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|Loltun Caves are located within the Puuc hills of Yucatán and are open to the public. The massive interconnecting caverns, such as the one seen here, are visited on occasion by bus loads of tourists visiting the nearby ruins of Uxmal, Labna, Sayil, and other sites in the Puuc hills. Few realize the importance of this set of caves in the prehistory of Mexico. Loltun has given archaeologists some of the earliest evidence for humans in the New World. The caves were used as a butchery for Ice Age fauna during the Paleoindian Period of Mesoamerican prehistory.|
|Other notable features of the Loltun include a bas-relief carving at one of the entrances which dates to the Late Preclassic (one of the earliest carvings in this area). And of course within the caves archaeologists have found many examples of prehistoric cave drawings. Hand outlines similar to these were left on the nearby ruins of Uxmal, dating to the Late Classic Period. But the hand outlines at Loltun may be centuries older.|
|This is a wonderfully preserved example of Maya cave art. I have not seen any publications which discuss this painting, so I will hazard a description for those who have trouble seeing what is depicted. There seems to be a large face on the right which may be wearing a dark mask. In front of this face is an effigy vessel with a human head as the effigy adornment. This effigy head is wearing a bird headdress. An object which may be a stirrer is sticking out of the top of the effigy vessel.|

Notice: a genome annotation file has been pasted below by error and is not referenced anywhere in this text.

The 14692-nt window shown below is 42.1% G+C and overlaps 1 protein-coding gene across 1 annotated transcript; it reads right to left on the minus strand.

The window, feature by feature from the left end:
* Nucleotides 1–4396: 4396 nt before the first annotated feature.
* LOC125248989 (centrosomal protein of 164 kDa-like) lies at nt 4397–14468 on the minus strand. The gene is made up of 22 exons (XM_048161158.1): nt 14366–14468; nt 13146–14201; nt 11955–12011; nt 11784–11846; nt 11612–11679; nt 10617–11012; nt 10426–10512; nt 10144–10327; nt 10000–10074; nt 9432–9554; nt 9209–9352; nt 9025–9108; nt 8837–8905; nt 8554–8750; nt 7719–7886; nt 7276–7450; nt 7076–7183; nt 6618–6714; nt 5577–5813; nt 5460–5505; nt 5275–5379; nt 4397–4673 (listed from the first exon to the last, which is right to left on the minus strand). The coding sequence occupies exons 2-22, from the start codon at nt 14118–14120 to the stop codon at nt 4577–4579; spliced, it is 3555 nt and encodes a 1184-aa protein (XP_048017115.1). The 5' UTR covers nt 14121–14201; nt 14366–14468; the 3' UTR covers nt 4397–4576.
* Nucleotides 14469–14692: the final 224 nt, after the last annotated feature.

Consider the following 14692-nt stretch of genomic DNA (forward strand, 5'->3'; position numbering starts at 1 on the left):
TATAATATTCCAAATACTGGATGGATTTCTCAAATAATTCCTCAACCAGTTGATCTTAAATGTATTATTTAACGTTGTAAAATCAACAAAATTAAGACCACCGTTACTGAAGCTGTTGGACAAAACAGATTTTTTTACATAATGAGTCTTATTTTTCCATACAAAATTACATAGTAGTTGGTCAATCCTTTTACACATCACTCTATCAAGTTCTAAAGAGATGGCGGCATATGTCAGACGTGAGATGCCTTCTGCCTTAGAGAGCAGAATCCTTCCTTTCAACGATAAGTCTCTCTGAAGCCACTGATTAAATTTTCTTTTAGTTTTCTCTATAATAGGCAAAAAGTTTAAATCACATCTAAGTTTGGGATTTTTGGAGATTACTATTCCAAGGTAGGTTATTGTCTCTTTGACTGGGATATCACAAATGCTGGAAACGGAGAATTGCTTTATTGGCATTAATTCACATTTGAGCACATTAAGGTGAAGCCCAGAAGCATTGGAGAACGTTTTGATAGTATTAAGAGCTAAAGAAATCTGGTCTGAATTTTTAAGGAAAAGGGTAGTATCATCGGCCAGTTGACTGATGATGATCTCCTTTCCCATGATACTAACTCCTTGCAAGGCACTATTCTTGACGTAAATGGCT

|Outside of one of the entrances to Loltun Caves is a large phallic monument. This monolith is almost the height of a person, and is very anatomically correct. It is a rather large example of a phallic tradition which was widespread in the Puuc region during the Late/Terminal Classic. This particular phallus was not originally found at Loltun. It was found at a small site nearby and transported to the Loltun archaeological zone for protection and for the visiting public. Two other phallic monuments from Yucatan are also linked to this image.|
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